November 10, 2019
Carroll replays his shows from 12/23/18 and 9/29/12 regarding toxic water at Camp LeJeune, South Carolina, and Red Hill, Hawaii.
Carroll starts with a discussion about injustice in our environment and communities. It is all about politics. What is happening at Red Hill is a good example, and Carroll compares the issues there to what happened to the drinking water at Camp LeJeune, South Carolina and all the illnesses that occurred there.
The EALs for a number of toxins, such as naphthalene, in the drinking water have been adjusted upwards to allow higher levels of contaminants in the water. Why was that? Are they increasing due to higher numbers in the water, or science as the Hawaii Department of Health claims. Several recent public meetings about Red Hill were canceled, leaving the public with questions. A number of people have come forward to report health issues. Is the Department of Health (DOH) even tracking illnesses from contaminants at Red Hill and other sites?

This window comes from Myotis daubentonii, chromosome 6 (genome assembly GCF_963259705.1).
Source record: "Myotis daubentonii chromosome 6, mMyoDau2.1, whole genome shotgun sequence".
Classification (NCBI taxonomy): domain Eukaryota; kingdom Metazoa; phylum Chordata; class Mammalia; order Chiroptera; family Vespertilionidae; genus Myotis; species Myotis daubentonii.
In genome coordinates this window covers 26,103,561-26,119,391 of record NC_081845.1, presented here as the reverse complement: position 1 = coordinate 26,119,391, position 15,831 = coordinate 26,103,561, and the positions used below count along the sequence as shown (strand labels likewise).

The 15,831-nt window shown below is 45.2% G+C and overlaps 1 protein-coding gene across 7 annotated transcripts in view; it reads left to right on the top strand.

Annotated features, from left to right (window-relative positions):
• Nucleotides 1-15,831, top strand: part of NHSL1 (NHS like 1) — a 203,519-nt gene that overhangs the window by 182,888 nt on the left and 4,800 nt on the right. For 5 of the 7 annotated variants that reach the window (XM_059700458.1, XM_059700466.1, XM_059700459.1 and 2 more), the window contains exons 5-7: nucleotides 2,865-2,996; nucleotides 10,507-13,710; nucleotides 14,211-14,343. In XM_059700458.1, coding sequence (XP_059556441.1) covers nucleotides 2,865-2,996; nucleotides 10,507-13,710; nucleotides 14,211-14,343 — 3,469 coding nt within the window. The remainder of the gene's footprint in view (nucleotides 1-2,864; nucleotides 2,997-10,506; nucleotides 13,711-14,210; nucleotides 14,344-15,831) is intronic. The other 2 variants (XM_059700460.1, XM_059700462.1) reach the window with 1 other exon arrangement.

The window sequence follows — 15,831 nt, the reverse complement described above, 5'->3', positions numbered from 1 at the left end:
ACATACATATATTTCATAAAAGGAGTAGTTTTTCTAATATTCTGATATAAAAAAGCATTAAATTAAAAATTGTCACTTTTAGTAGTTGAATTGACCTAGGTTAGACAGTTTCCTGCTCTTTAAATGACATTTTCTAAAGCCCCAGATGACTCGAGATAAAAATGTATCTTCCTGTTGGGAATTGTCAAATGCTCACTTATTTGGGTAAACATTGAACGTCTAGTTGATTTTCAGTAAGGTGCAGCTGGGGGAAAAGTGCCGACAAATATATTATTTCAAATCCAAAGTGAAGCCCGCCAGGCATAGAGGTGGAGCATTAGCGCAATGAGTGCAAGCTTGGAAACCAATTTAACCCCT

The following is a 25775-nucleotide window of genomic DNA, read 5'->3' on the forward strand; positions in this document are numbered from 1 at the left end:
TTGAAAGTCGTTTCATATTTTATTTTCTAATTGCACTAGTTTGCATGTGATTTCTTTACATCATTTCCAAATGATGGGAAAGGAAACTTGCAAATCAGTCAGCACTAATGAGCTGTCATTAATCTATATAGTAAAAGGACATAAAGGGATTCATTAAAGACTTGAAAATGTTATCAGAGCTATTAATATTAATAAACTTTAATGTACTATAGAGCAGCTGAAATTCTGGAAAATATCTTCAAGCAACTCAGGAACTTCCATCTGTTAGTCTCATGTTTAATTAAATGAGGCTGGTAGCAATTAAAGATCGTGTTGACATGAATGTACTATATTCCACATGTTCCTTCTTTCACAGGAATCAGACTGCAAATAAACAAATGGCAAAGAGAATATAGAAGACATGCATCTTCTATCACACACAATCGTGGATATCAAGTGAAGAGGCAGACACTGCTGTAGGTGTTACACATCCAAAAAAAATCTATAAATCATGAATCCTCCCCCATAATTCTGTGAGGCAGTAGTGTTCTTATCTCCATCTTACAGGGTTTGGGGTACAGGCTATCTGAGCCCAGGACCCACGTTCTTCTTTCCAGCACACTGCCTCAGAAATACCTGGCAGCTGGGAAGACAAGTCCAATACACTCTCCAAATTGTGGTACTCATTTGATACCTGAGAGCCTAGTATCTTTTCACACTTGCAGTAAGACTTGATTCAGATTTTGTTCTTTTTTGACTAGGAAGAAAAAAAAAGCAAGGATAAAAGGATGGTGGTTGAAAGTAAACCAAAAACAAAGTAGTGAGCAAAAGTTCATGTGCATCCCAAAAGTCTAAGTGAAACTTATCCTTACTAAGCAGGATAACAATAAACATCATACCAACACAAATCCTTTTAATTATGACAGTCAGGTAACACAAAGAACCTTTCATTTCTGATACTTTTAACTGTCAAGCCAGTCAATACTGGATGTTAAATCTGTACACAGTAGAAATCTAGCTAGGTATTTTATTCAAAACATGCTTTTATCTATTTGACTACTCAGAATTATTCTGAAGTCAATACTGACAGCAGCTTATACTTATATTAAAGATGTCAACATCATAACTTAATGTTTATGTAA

Bottom line, Red Hill is contaminated. The Navy has polluted a major source of water for Honolulu.
Carroll asked the Department of Health questions about the EALs. Link here to read answers. Carroll also notes, documents state the EALs can be changed at any time, without public notice.
Carroll talks with Yvonne Johnson about the extreme increase of aircraft noise from Kaneohe Marine Corps Base over the past couple of years. When she bought her house in the early 90's there were fewer planes and they did not make as much noise. The level was acceptable for local living. Now it is not, but residents are
vilified for complaining. Several callers tell how noise from the planes cover up their conversations and television, disrupt sleep, and literally shake their houses.
Yvonne also spent three years in the military at Camp Lejeune, South Carolina, circa1980. Recently the military finally admitted chlorine and other chemicals in drinking water at the base are causing a variety of illnesses in residents who lived there between 1968 and 1986. The military knew about the chemicals as early
as 1980 when tests were done, but did not shut down the wells until 1986, and did not start contacting residents or notifying the public until 1999.